European shares slide amid hawkish moves by central banks

Tech stocks decline on Wall Street, while Dublin market bucks trend

Global stock benchmarks and oil prices fell on Friday while safe havens such as the dollar and Treasury bonds rose as investors wrestled with a hawkish turn from major central banks in the fight against inflation and rising numbers of Omicron cases.


The Irish index of shares closed 0.3 per cent higher at 8148, bucking the wider European trend.

But it wasn't all positive. Banking stocks declined, with AIB losing 1.3 per cent over the session to close at €2.15, and Bank of Ireland finishing the week at €4.92, a loss of more than 2.6 per cent over the day.

Building stocks were also lower, with CRH down 0.1 per cent to €44.76, and Kingspan down 2 .1 per cent to €98.16.

Despite ongoing uncertainty over the prospects for the travel sector, Ryanair shares ended the day flat at €14.16.

Smurfit Kappa gained on the day, with shares rising 1.3 per cent to €46.84.


The FTSE 100 erased earlier losses to close 0.1 per cent higher, as large dollar earners including Diageo, Unilever, British American Tobacco and Reckitt Benckiser benefited from the sterling falling.

Limiting gains, shares of HSBC shed 0.6 per cent after the UK's financial regulator said it had fined the bank £63.95 million (€75.2 million) for failings in its anti-money laundering processes.

Retailers gained 0.5 per cent after data showed sales rose faster than expected last month, helped by Black Friday discounts, early Christmas shopping and no lockdown restrictions.

That also lifted shares of Marks and Spencer and WH Smith, helping the FTSE 250 rise 0.6 per cent.

However, a survey showed consumer confidence was down heading into December as the emergence of Omicron and inflation worries hit spending plans.

Oil majors Royal Dutch Shell and BP fell more than 1 per cent each, tracking weakness in crude prices.


The pan-European Stoxx 600 index fell 0.6 per cent, losing 0.3 per cent on the week and is now more than 3 per cent away from record highs scaled in November.

Germany’s blue-chip Dax dropped 0.7 per cent after a survey showed business morale declined for a sixth month as Europe’s largest economy feels the effects of supply bottlenecks and Covid-19 restrictions. A slide in luxury stocks saw France’s Cac 40 drop 1.1 per cent.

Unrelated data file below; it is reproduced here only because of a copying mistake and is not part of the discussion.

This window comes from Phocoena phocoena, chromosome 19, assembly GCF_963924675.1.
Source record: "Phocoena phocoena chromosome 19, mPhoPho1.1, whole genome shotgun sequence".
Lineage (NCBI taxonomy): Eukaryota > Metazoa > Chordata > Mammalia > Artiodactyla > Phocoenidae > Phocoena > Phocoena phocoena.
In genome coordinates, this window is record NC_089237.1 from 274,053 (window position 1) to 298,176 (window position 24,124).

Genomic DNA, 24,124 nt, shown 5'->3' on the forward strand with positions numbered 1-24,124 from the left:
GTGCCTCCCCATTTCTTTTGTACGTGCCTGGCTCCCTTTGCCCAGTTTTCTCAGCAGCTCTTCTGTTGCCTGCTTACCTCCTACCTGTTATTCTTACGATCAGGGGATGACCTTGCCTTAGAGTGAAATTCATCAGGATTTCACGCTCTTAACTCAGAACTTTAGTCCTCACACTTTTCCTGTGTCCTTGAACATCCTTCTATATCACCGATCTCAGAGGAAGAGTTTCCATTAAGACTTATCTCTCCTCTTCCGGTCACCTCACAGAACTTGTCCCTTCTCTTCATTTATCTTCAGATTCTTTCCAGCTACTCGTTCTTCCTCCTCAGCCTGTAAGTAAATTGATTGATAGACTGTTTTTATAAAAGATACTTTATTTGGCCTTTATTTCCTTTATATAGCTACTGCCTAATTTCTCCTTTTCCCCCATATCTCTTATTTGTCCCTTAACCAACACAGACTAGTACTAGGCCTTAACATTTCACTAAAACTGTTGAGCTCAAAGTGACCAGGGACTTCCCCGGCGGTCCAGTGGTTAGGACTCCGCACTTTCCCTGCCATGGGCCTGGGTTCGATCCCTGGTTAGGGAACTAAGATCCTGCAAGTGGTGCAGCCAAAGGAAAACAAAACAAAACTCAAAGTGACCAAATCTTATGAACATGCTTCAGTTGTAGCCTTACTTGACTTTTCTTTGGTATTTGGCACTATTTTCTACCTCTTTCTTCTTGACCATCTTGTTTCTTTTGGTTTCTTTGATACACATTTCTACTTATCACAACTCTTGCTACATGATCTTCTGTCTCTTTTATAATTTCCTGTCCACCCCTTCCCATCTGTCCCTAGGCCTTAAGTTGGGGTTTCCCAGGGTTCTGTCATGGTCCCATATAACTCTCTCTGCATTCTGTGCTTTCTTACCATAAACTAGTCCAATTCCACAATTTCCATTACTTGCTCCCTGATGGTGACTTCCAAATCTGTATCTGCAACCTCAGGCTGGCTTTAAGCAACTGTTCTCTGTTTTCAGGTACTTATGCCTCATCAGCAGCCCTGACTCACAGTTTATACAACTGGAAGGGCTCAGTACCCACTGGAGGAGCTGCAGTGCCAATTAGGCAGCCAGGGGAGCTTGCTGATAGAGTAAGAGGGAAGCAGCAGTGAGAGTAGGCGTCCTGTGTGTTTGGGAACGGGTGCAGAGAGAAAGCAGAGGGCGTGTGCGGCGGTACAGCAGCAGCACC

European countries prepared to impose further restrictions on travel and more on Friday. But travel stocks surged 2.3 per cent with airlines in the lead.

Auto stocks dropped 2.7 per cent after European industry data showed the number of new vehicles registered dropped 17.5 per cent in November on the heels of a global semiconductor shortage and supply snags.

Airbus gained 1.7 per cent after completing its third big win in 36 hours at the expense of Boeing with an Air France-KLM deal.

Italian diagnostics firm DiaSorin slumped almost 10 per cent after it forecast weaker 2022 sales as Covid-19 revenues plunged nearly 60 per cent.

New York

Wall Street’s main indexes fell on Friday as big technology-related shares tumbled, reeling from the Federal Reserve’s decision to end its pandemic-era stimulus faster.

Growth stocks including Apple, Meta Platforms, Amazon. com and Microsoft fell between 0.5 per cent and 1.2 per cent.

Nine of the 11 major S&P 500 sector indexes fell in early trading, with a 0.9 per cent decline in technology stocks weighing the most on the benchmark index.

Oracle fell 5.2 per cent after a report said the enterprise software maker is in talks to buy electronic medical records company Cerner in a deal that could be valued at $30 billion. Shares of Cerner surged 12.9 per cent.

FedEx rose 7.3 per cent after the delivery firm reinstated its original fiscal 2022 forecast on Thursday, even as persistent labour woes chipped away profits. Shares of peer United Parcel Service also gained 0.9 per cent. – Additional reporting: Reuters